Thursday, April 30, 2015


Carlos Beltran is not getting it done. Plain and simple, we signed a guy - albeit past his prime - who could hit .280 to .300 with some power and a decent glove. What we got was a guy who cannot seem to get a base hit. Beltran is a seasoned veteran with a long history of success, not mention a high salary. It is a good thing for him, because if he was 22 years old and trying to prove himself, he likely would be on his way to Scranton by now to work on his swing and hope for a June call-up.

If you have not watched him in the batter’s box this season, you are missing a Yankee tragedy. At no point this year has his batting average been over .200. This is the first time in his career he is without a home run in the first 16 games of the season. Anyone pitching to him would pitch around the guy hitting in front of him, only because he looks like the automatic out. I get that he is not in his prime anymore, but we expected at least some productivity out of him. It is no wonder that his bouncers to third are now starting to elicit boos from the crowd.

I remember the day we signed him to a 3-year, $45M contract. It was a few days after the Jacoby Ellsbury signing, which followed a disappointing season of lackluster hitting and an October on the golf course. Nobody was happy with what happened with the Yankees in 2013, and the signing of high profile hitters brought hope that the end of the hitting drought had arrived. While the hitting is now coming from other places, there is still the nagging frustration with Beltran’s lack of production.

We knew he was 36 years old when the Yankees signed him, and that he was not the dominant hitter he was 10 years ago. We knew he would need rest and that the occasional injury would happen. We even admired his ability to play through his elbow injury last year, hitting 15 home runs in the process. What I do not understand is what the heck is going on with him now. If he were on a normal downward shift that 37-year-old’s experience, I would expect him to hit .250-.260, maybe only go for about 20 home runs. Nevertheless, he would still be a threat at the plate. That is not the case here.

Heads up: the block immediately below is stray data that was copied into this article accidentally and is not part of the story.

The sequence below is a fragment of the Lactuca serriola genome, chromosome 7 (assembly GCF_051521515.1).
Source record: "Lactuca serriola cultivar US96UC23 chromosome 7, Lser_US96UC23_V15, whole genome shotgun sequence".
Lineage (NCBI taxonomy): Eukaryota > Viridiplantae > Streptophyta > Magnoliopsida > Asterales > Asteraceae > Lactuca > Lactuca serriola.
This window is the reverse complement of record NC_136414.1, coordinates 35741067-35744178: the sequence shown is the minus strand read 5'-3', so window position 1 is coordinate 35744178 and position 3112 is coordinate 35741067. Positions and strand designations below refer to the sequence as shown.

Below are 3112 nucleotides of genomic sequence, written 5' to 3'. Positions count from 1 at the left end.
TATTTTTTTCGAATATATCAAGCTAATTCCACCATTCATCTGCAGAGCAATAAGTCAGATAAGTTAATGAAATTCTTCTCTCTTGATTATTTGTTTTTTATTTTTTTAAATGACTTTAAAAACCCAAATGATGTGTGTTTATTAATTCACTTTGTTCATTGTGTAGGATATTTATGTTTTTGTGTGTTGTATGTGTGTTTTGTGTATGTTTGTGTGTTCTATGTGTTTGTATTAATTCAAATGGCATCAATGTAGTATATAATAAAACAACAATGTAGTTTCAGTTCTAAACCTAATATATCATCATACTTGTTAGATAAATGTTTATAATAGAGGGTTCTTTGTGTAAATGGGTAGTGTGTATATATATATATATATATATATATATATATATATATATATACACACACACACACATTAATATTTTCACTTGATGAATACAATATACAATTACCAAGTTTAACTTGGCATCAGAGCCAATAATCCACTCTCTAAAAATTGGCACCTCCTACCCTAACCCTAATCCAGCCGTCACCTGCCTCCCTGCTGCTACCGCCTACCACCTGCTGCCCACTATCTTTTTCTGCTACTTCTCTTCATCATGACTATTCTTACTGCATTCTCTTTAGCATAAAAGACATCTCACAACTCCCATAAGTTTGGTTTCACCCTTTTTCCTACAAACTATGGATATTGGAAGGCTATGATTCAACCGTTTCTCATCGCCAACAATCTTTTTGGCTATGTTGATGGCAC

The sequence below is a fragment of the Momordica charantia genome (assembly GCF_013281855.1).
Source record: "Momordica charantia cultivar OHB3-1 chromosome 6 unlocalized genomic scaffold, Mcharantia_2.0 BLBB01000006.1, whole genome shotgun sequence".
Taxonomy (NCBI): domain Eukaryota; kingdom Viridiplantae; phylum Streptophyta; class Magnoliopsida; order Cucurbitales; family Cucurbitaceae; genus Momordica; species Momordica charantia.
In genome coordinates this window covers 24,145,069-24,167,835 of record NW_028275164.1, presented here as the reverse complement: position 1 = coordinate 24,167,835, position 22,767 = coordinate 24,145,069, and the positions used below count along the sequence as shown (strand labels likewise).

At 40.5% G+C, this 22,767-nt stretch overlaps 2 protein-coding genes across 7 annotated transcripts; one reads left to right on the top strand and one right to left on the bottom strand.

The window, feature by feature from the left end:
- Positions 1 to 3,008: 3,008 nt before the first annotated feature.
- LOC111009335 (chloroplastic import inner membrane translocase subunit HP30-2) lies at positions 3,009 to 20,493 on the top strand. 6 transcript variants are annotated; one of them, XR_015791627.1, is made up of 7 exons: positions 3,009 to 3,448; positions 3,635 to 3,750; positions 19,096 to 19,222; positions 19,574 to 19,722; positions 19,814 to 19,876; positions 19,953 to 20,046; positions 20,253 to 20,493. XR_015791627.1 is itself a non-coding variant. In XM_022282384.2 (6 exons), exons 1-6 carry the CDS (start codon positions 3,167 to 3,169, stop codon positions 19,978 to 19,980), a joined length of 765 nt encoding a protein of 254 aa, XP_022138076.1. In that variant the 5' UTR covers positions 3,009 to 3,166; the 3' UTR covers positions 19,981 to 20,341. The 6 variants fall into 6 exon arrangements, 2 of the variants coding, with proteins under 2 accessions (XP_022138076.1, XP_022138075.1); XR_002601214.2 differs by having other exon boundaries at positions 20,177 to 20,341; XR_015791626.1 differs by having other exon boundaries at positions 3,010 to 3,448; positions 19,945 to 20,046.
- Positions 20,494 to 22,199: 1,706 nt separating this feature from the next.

The Yankees have to do some serious thinking here. He is showing all the signs that he might be done. At $15M per year, that is a sobering thought. We continue to see him in the number 5 or 6 slot in the batting order, and I don’t understand why. The only rationale of keeping him in the lineup at all is that he needs to work through whatever funk he is in, and sending him to AAA is not an option. That requires him to take at bats and a spot on the lineup card. It does not mean that you cannot drop him to #7 or #8. Would anyone really raise their eyebrows if Joe Girardi did that? The hitting has been good lately, so the need is not that glaring, but that will not last forever. By the time the Yankee bats reach a dry spell, Beltran will need to have figured this out. Otherwise, it will not be pretty.

--Ike Dimitriadis, BYB Senior Staff Writer
Twitter: @KingAgamemnon
My blog is: Shots from Murderer's Row

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